One of the Nintendo Wii’s overlooked features is the ability to playback Nintendo Gamecube discs natively; a great option for those who already own Gamecube games or like to hunt eBay for those retro goodies. Not content with selling us new Wii games at $50 a time; someone high up at Nintendo has managed to sneak through the idea of re-releasing Gamecube games under a new branding and selling them to us once again.
Ok so it might be a bit mean to label Pikmin New Play Control for Wii as a straight re-release as they have made alterations to the game. But have Nintendo put enough effort into this venture to make it more worthwhile than finding a cheap second hand copy of Pikmin for Gamecube and playing that instead? It’s time to take a look in this Pikmin for Wii review. Pikmin is one of those rare breeds; a successfully implemented strategy game for a console. Joypad controllers are great for many game genres but typically fail when asked to act as if they were a PC mouse. This has generally resulted in poor user experiences in the few strategy games that have ever made their way to console systems, even those that feature analogue stick.
So if you were around a few years back when Nintendo first presented Pikmin to the world; you too may have thought they had bitten off more than they could true by creating the world’s first strategy game primarily involving coloured flowers. You take of control Captain Olimar; a strange little spaceman whose ship has crash landed on a newly encountered planet. Much to his dismay; thirty rather important pieces of the ship have scattered across a large area and without them he will not be able to leave orbit. That sounds bad enough until you realise that he only has enough air in his spacesuit to last exactly thirty days as well. Normally you’d think Olimar would be done for but hold on a minute. What is that strange sprout sticking out of the ground?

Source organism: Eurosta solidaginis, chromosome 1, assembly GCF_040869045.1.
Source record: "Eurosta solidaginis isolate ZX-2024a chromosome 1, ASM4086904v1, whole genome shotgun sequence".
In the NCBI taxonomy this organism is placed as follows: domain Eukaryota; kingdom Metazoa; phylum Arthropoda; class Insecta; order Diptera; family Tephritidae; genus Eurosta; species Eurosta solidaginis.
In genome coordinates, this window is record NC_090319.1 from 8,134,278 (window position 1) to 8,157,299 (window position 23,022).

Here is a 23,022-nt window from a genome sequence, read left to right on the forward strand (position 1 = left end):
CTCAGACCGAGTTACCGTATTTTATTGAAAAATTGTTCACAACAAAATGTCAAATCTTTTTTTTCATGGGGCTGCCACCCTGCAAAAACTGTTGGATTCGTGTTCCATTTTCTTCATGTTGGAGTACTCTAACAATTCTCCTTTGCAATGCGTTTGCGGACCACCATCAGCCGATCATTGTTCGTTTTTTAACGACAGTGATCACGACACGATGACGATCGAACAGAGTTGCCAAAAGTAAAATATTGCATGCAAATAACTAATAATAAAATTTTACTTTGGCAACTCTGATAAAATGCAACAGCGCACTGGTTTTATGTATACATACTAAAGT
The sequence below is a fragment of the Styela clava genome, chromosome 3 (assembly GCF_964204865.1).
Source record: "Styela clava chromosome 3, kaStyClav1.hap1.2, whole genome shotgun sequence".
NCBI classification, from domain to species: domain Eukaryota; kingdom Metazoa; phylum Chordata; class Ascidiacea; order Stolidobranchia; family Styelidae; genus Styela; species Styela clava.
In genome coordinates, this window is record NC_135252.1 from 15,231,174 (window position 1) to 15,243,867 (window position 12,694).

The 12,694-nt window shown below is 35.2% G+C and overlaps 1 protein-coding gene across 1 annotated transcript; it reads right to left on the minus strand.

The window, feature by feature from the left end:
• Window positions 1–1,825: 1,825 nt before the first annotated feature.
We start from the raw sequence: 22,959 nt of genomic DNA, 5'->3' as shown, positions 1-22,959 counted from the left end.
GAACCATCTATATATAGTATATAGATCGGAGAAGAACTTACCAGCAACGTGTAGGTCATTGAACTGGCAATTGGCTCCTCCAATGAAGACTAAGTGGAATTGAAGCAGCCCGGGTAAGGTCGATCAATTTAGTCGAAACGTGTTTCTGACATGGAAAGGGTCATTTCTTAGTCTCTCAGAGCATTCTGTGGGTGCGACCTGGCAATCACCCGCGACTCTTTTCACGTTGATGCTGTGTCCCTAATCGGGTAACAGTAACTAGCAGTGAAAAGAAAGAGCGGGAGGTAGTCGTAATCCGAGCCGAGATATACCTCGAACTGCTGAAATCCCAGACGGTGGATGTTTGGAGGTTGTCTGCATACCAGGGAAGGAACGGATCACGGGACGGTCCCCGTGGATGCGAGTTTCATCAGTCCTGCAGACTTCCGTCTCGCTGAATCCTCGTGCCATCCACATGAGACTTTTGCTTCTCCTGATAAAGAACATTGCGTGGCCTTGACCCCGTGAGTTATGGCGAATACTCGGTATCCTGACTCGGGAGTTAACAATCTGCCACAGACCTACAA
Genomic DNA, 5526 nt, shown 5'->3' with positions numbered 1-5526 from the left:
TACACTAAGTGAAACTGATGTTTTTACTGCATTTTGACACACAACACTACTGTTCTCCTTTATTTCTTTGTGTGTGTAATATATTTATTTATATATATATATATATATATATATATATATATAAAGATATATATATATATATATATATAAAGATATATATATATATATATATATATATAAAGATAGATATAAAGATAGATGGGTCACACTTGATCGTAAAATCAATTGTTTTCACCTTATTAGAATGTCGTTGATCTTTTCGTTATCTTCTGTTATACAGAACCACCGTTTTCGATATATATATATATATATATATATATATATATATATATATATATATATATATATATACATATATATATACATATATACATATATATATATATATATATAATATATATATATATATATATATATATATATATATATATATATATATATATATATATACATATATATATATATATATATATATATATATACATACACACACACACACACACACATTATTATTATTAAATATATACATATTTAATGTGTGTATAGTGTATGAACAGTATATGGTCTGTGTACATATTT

So the intrigue gets the better of Olimar and he can’t resist pulling up the sprout to find out what sort of vegetable would be growing underneath. But what do you know; instead of finding a healthy addition to his ‘five a day’ he instead has discovered a living breathing flower with very cute eyes. The flower can’t talk but seems friendly enough and is certainly happy enough following Olimar around the place and so is dubbed a Pikmin.
Olimar soon comes across a giant pod (which he calls an Onion) and with the help of his new Pikmin friend soon discovers that this is in fact, some sort of breeding facility for the Pikmin species. When a Pikmin takes a seed capsule from a nearby flower and offers it up to the Onion like a sacrifice; the Onion pop outs seeds which fall to the ground creating new Pikmin sprouts. Yes I know it sounds like a cross between The Wicker Man and Gardeners Time but Pikmin is actually a bloody great game and here’s why:
Your goal is to locate a minimum of 25 of the thirty missing ship parts within the 30 day time limit; with the help of three Pikmin species (Red, Yellow and Blue) you will need to negotiate many natural locations and battle intriguing enemies. So what’s the deal with the different coloured Pikmin?